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Trampantojo_Cosas mías

“My things”

I start this blog without fuss. It will be the logbook of my website and an exhibitor of past experiences and future projects. All splashed by current strokes, and start ………… with Rafaello Santi.

Making a brief tribute to my artistic references. Starting with Rafael, whose work you will see in the back room of my works, modestly. Because the genius does not hide and it would be redundant for me to put his work in the window. His teaching is so overwhelming that one would end up becoming a copyist of his work, and only of his work.

Detalle de Cosas mías

Detail of “My things”

As a reverence I have made a note-mention of his work in the “trompeloeil” “My things”, which as its name indicates becomes an allegorical self-portrait. And the chosen work, in the form of a stamp supported among other references to my person, is “The Ecstasy of Santa Cecilia”, masterpiece of the Italian Renaissance.

Rafael’s self-portrait with Julio Romano

Rafael de Sanzio, Santi

Rafael was a man who as a person knew how to combine his unique teaching with his collaborators. He put into practice the much vaunted “teamwork” in our day. Even when in those days the competition and the brand were everything in the field of the arts. And so we can contemplate it in this work, “The Ecstasy of Santa Cecilia”. Here, in the foreground, appears a set of musical instruments of the time as a still life. Painted, also masterfully, by his student and collaborator Giovanni da Udine. In this work also worked his closest and usual collaborator Julio Romano.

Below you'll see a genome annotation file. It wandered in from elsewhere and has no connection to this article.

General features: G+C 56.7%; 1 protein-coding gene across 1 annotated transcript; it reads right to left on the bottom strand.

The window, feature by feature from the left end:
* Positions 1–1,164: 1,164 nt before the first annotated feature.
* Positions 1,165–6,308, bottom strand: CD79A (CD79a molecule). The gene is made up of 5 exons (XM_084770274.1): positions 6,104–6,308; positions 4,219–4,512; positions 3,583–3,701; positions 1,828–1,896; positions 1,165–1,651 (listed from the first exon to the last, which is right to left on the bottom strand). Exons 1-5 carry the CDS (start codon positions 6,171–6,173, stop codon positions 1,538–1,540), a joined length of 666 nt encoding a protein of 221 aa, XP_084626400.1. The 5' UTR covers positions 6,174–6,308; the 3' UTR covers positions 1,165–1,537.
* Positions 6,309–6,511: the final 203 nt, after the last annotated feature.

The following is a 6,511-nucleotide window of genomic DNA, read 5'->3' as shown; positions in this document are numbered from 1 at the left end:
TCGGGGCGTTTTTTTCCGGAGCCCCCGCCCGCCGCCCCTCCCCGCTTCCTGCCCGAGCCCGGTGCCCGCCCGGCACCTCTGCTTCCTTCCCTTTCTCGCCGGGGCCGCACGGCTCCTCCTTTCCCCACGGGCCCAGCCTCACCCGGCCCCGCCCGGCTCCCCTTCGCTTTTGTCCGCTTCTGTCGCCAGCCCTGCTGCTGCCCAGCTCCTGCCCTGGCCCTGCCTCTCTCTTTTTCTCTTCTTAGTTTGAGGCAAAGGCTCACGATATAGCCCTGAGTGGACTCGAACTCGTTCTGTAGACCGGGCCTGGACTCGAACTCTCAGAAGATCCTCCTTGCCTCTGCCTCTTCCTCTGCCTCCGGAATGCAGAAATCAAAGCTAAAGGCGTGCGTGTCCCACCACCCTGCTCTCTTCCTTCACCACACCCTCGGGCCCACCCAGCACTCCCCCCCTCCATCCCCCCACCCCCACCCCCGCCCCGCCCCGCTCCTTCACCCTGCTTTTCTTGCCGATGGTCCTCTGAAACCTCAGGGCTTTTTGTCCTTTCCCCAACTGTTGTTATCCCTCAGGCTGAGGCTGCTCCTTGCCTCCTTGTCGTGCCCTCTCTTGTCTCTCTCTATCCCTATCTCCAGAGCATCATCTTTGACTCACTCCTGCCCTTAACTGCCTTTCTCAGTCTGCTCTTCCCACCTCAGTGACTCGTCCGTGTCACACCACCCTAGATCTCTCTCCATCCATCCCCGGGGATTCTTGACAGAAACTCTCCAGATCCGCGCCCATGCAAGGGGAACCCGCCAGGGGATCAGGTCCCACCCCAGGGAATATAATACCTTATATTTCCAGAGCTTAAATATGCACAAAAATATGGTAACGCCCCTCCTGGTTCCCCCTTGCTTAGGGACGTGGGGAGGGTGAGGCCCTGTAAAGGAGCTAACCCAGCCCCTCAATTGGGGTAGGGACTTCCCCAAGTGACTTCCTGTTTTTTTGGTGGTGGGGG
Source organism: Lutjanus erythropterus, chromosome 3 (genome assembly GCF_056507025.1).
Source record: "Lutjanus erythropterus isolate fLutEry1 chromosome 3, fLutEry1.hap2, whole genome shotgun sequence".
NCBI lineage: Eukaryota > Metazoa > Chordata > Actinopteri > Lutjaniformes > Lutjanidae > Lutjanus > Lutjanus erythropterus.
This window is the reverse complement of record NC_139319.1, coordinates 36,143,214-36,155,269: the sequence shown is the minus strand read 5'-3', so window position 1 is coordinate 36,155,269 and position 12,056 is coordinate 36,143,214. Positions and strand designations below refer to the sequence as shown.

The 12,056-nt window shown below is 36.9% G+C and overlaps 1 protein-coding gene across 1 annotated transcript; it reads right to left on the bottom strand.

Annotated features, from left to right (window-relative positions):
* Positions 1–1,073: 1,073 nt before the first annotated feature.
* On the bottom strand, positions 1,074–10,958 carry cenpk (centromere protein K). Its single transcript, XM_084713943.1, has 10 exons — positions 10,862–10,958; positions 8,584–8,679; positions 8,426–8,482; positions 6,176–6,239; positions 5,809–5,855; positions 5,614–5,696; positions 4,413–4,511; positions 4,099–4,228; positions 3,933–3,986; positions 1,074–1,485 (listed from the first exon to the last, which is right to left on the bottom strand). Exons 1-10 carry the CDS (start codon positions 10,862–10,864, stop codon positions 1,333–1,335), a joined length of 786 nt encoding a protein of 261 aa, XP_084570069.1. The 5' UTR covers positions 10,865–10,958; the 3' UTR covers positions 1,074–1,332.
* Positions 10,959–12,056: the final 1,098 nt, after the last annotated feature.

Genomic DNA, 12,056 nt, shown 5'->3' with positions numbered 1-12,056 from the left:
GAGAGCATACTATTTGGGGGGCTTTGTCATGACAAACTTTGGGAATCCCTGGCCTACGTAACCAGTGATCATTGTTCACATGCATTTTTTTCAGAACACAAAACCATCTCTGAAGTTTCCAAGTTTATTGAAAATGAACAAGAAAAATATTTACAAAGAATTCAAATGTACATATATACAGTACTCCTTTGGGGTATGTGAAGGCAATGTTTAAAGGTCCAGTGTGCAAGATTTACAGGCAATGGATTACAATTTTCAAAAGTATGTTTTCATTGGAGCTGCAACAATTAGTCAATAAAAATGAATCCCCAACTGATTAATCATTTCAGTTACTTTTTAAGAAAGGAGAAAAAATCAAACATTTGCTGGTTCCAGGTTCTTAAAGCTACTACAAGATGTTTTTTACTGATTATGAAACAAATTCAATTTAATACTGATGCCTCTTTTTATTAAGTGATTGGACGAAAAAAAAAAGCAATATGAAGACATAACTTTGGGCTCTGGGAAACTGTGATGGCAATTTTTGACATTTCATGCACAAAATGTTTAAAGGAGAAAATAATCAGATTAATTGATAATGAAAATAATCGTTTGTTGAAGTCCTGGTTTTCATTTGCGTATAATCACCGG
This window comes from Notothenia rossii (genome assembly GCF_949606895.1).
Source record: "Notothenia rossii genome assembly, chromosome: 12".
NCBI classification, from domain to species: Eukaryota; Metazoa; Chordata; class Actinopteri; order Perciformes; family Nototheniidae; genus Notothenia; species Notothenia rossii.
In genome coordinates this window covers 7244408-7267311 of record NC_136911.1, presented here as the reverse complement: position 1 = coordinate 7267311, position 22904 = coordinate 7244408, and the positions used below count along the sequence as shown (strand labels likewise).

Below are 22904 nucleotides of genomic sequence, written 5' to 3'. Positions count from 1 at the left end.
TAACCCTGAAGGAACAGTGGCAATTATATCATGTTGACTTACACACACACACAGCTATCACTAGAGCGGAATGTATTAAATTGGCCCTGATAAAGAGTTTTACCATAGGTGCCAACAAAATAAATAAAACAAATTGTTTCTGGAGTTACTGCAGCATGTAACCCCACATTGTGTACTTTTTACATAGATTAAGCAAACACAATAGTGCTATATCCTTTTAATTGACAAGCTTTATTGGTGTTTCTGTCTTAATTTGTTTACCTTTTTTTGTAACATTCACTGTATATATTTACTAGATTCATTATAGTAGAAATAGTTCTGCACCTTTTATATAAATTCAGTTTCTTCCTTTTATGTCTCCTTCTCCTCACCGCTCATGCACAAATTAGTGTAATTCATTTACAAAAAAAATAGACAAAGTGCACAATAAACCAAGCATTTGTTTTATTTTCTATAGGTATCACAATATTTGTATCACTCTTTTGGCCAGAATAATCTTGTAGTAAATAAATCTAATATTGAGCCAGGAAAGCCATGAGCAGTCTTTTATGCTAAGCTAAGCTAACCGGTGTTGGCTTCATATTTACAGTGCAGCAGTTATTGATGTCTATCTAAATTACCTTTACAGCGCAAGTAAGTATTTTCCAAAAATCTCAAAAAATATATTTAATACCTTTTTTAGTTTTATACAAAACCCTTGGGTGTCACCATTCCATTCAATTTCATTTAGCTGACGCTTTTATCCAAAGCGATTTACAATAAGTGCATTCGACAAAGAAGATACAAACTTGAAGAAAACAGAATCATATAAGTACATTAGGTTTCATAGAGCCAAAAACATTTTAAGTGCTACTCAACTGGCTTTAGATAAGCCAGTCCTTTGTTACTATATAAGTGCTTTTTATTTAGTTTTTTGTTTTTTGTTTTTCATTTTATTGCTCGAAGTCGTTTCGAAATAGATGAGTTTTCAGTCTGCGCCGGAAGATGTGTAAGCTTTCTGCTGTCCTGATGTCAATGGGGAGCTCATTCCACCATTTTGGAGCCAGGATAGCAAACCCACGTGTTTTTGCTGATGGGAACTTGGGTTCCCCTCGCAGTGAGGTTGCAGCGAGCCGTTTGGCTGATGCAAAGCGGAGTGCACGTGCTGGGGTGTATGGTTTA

Éxtasis de Santa Cecilia

“The Ecstasy of Santa Cecilia” by Rafael

That’s how I think when I look at his self-portrait where he is portrayed alongside Julio Romano. He puts himself in the background ahead of his student. In this way he gives prominence to Julio Romano who turns his head with a gesture of surprise and gratitude at the same time.

Some time ago I visited an exhibition that Alicia Koplovich’s collection at the Bilbao Fine Arts Museum. Looking at the clothing of the Countess of Haro in Goya’s portrait, I could not escape the memory of the beautiful and subtle fabrics that appear in this work by Rafael. Is it my obsession or has Rafael really touched Goya’s genius?

And with the funny coincidence of being namesakes, Raffaello Santi, also called Rafael de Sanzio or Rafael Urbino and my person, I expose in this way that I find myself subjugated by his art and his work. So I will surely return to his work observing it, copying it and always admiring it.



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